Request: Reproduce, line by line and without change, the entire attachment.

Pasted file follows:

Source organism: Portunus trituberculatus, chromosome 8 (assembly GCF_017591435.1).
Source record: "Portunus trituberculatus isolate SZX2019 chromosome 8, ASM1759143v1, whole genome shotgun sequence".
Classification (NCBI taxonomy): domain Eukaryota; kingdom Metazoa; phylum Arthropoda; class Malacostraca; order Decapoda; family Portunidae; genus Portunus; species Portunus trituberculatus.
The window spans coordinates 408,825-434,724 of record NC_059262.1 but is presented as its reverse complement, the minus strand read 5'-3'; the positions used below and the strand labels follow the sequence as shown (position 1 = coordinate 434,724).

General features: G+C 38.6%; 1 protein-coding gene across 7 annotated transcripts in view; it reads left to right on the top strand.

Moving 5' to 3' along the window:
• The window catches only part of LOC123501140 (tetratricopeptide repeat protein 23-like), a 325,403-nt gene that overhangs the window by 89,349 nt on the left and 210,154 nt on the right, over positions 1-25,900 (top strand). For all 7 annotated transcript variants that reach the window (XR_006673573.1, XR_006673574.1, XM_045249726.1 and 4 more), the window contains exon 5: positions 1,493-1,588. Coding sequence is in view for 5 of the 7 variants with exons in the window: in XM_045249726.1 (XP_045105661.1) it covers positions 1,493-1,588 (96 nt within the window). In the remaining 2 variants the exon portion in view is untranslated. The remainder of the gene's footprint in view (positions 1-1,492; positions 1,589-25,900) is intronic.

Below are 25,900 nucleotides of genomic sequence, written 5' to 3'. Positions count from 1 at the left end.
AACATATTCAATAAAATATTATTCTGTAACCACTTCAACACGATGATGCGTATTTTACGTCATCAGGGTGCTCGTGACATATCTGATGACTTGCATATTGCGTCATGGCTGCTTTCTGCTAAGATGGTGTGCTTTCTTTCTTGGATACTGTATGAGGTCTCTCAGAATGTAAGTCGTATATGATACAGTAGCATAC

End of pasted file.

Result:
Source organism: Portunus trituberculatus, chromosome 8 (assembly GCF_017591435.1).
Source record: "Portunus trituberculatus isolate SZX2019 chromosome 8, ASM1759143v1, whole genome shotgun sequence".
Classification (NCBI taxonomy): domain Eukaryota; kingdom Metazoa; phylum Arthropoda; class Malacostraca; order Decapoda; family Portunidae; genus Portunus; species Portunus trituberculatus.
The window spans coordinates 408,825-434,724 of record NC_059262.1 but is presented as its reverse complement, the minus strand read 5'-3'; the positions used below and the strand labels follow the sequence as shown (position 1 = coordinate 434,724).

General features: G+C 38.6%; 1 protein-coding gene across 7 annotated transcripts in view; it reads left to right on the top strand.

Moving 5' to 3' along the window:
• The window catches only part of LOC123501140 (tetratricopeptide repeat protein 23-like), a 325,403-nt gene that overhangs the window by 89,349 nt on the left and 210,154 nt on the right, over positions 1-25,900 (top strand). For all 7 annotated transcript variants that reach the window (XR_006673573.1, XR_006673574.1, XM_045249726.1 and 4 more), the window contains exon 5: positions 1,493-1,588. Coding sequence is in view for 5 of the 7 variants with exons in the window: in XM_045249726.1 (XP_045105661.1) it covers positions 1,493-1,588 (96 nt within the window). In the remaining 2 variants the exon portion in view is untranslated. The remainder of the gene's footprint in view (positions 1-1,492; positions 1,589-25,900) is intronic.

Below are 25,900 nucleotides of genomic sequence, written 5' to 3'. Positions count from 1 at the left end.
AACATATTCAATAAAATATTATTCTGTAACCACTTCAACACGATGATGCGTATTTTACGTCATCAGGGTGCTCGTGACATATCTGATGACTTGCATATTGCGTCATGGCTGCTTTCTGCTAAGATGGTGTGCTTTCTTTCTTGGATACTGTATGAGGTCTCTCAGAATGTAAGTCGTATATGATACAGTAGCATAC